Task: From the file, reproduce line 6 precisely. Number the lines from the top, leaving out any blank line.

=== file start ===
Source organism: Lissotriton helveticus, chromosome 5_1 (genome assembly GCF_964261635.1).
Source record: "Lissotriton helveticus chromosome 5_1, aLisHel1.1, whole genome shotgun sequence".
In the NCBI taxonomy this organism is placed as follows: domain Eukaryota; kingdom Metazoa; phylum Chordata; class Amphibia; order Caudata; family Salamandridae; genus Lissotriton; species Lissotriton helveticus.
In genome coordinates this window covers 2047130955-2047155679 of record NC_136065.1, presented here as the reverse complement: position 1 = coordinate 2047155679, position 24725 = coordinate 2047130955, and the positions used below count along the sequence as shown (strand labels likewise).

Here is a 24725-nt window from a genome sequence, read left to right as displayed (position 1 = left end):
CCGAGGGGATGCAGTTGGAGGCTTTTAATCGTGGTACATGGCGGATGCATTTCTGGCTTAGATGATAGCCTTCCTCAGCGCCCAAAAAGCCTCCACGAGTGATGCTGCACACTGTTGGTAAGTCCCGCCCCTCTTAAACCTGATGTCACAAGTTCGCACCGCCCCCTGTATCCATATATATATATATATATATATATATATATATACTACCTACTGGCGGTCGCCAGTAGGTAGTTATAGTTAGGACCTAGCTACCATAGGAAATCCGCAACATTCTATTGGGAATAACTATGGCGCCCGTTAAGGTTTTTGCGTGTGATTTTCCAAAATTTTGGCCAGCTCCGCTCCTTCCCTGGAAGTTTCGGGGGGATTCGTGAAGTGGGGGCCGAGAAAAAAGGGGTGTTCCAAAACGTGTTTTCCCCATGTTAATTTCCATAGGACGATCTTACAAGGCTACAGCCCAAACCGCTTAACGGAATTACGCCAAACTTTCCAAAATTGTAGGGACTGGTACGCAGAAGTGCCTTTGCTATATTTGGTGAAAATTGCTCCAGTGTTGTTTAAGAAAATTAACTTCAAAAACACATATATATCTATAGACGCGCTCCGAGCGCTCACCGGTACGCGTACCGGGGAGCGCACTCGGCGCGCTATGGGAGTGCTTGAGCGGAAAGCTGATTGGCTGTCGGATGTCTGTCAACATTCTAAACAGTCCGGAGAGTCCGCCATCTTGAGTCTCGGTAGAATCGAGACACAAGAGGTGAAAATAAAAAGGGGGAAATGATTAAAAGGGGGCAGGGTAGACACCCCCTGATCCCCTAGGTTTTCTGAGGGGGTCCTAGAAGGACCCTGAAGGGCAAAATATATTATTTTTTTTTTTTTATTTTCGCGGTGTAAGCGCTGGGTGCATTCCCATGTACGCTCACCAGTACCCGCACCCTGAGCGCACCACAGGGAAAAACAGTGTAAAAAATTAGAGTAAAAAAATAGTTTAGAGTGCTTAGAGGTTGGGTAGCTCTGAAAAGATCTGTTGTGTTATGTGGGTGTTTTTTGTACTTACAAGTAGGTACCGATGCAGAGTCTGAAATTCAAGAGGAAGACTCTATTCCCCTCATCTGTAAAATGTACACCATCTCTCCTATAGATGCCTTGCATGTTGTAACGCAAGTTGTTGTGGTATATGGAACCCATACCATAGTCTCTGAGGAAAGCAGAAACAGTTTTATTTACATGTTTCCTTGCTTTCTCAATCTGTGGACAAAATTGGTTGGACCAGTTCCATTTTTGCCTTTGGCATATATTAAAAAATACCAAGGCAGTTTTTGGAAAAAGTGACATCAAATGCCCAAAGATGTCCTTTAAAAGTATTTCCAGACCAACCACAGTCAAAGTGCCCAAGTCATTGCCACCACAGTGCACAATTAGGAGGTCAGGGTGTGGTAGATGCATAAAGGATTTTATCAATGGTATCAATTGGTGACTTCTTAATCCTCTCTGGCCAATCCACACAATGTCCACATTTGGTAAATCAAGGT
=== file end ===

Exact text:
CCGAGGGGATGCAGTTGGAGGCTTTTAATCGTGGTACATGGCGGATGCATTTCTGGCTTAGATGATAGCCTTCCTCAGCGCCCAAAAAGCCTCCACGAGTGATGCTGCACACTGTTGGTAAGTCCCGCCCCTCTTAAACCTGATGTCACAAGTTCGCACCGCCCCCTGTATCCATATATATATATATATATATATATATATATATACTACCTACTGGCGGTCGCCAGTAGGTAGTTATAGTTAGGACCTAGCTACCATAGGAAATCCGCAACATTCTATTGGGAATAACTATGGCGCCCGTTAAGGTTTTTGCGTGTGATTTTCCAAAATTTTGGCCAGCTCCGCTCCTTCCCTGGAAGTTTCGGGGGGATTCGTGAAGTGGGGGCCGAGAAAAAAGGGGTGTTCCAAAACGTGTTTTCCCCATGTTAATTTCCATAGGACGATCTTACAAGGCTACAGCCCAAACCGCTTAACGGAATTACGCCAAACTTTCCAAAATTGTAGGGACTGGTACGCAGAAGTGCCTTTGCTATATTTGGTGAAAATTGCTCCAGTGTTGTTTAAGAAAATTAACTTCAAAAACACATATATATCTATAGACGCGCTCCGAGCGCTCACCGGTACGCGTACCGGGGAGCGCACTCGGCGCGCTATGGGAGTGCTTGAGCGGAAAGCTGATTGGCTGTCGGATGTCTGTCAACATTCTAAACAGTCCGGAGAGTCCGCCATCTTGAGTCTCGGTAGAATCGAGACACAAGAGGTGAAAATAAAAAGGGGGAAATGATTAAAAGGGGGCAGGGTAGACACCCCCTGATCCCCTAGGTTTTCTGAGGGGGTCCTAGAAGGACCCTGAAGGGCAAAATATATTATTTTTTTTTTTTTATTTTCGCGGTGTAAGCGCTGGGTGCATTCCCATGTACGCTCACCAGTACCCGCACCCTGAGCGCACCACAGGGAAAAACAGTGTAAAAAATTAGAGTAAAAAAATAGTTTAGAGTGCTTAGAGGTTGGGTAGCTCTGAAAAGATCTGTTGTGTTATGTGGGTGTTTTTTGTACTTACAAGTAGGTACCGATGCAGAGTCTGAAATTCAAGAGGAAGACTCTATTCCCCTCATCTGTAAAATGTACACCATCTCTCCTATAGATGCCTTGCATGTTGTAACGCAAGTTGTTGTGGTATATGGAACCCATACCATAGTCTCTGAGGAAAGCAGAAACAGTTTTATTTACATGTTTCCTTGCTTTCTCAATCTGTGGACAAAATTGGTTGGACCAGTTCCATTTTTGCCTTTGGCATATATTAAAAAATACCAAGGCAGTTTTTGGAAAAAGTGACATCAAATGCCCAAAGATGTCCTTTAAAAGTATTTCCAGACCAACCACAGTCAAAGTGCCCAAGTCATTGCCACCACAGTGCACAATTAGGAGGTCAGGGTGTGGTAGATGCATAAAGGATTTTATCAATGGTATCAATTGGTGACTTCTTAATCCTCTCTGGCCAATCCACACAATGTCCACATTTGGTAAATCAAGGT